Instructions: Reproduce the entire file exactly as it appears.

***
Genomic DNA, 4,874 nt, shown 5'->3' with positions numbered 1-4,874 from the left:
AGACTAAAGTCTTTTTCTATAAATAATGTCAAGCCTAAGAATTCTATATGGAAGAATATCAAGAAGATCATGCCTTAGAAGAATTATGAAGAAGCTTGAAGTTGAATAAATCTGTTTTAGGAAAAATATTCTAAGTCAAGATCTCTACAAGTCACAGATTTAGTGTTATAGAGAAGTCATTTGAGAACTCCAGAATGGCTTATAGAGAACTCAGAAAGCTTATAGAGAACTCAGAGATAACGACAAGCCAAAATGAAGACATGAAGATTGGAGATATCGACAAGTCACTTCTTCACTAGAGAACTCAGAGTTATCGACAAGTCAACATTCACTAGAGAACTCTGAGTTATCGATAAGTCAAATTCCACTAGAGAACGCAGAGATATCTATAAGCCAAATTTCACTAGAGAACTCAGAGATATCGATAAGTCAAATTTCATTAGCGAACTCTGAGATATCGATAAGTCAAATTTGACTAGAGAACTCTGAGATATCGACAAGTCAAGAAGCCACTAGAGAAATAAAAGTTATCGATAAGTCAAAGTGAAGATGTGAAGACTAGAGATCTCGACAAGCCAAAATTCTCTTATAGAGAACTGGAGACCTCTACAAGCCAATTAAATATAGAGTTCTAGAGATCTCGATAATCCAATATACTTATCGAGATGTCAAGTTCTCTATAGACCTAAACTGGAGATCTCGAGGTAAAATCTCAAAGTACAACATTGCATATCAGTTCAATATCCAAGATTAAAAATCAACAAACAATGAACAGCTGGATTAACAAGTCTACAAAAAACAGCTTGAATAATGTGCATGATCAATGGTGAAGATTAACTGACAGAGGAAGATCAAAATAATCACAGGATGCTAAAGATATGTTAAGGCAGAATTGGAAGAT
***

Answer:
Genomic DNA, 4,874 nt, shown 5'->3' with positions numbered 1-4,874 from the left:
AGACTAAAGTCTTTTTCTATAAATAATGTCAAGCCTAAGAATTCTATATGGAAGAATATCAAGAAGATCATGCCTTAGAAGAATTATGAAGAAGCTTGAAGTTGAATAAATCTGTTTTAGGAAAAATATTCTAAGTCAAGATCTCTACAAGTCACAGATTTAGTGTTATAGAGAAGTCATTTGAGAACTCCAGAATGGCTTATAGAGAACTCAGAAAGCTTATAGAGAACTCAGAGATAACGACAAGCCAAAATGAAGACATGAAGATTGGAGATATCGACAAGTCACTTCTTCACTAGAGAACTCAGAGTTATCGACAAGTCAACATTCACTAGAGAACTCTGAGTTATCGATAAGTCAAATTCCACTAGAGAACGCAGAGATATCTATAAGCCAAATTTCACTAGAGAACTCAGAGATATCGATAAGTCAAATTTCATTAGCGAACTCTGAGATATCGATAAGTCAAATTTGACTAGAGAACTCTGAGATATCGACAAGTCAAGAAGCCACTAGAGAAATAAAAGTTATCGATAAGTCAAAGTGAAGATGTGAAGACTAGAGATCTCGACAAGCCAAAATTCTCTTATAGAGAACTGGAGACCTCTACAAGCCAATTAAATATAGAGTTCTAGAGATCTCGATAATCCAATATACTTATCGAGATGTCAAGTTCTCTATAGACCTAAACTGGAGATCTCGAGGTAAAATCTCAAAGTACAACATTGCATATCAGTTCAATATCCAAGATTAAAAATCAACAAACAATGAACAGCTGGATTAACAAGTCTACAAAAAACAGCTTGAATAATGTGCATGATCAATGGTGAAGATTAACTGACAGAGGAAGATCAAAATAATCACAGGATGCTAAAGATATGTTAAGGCAGAATTGGAAGAT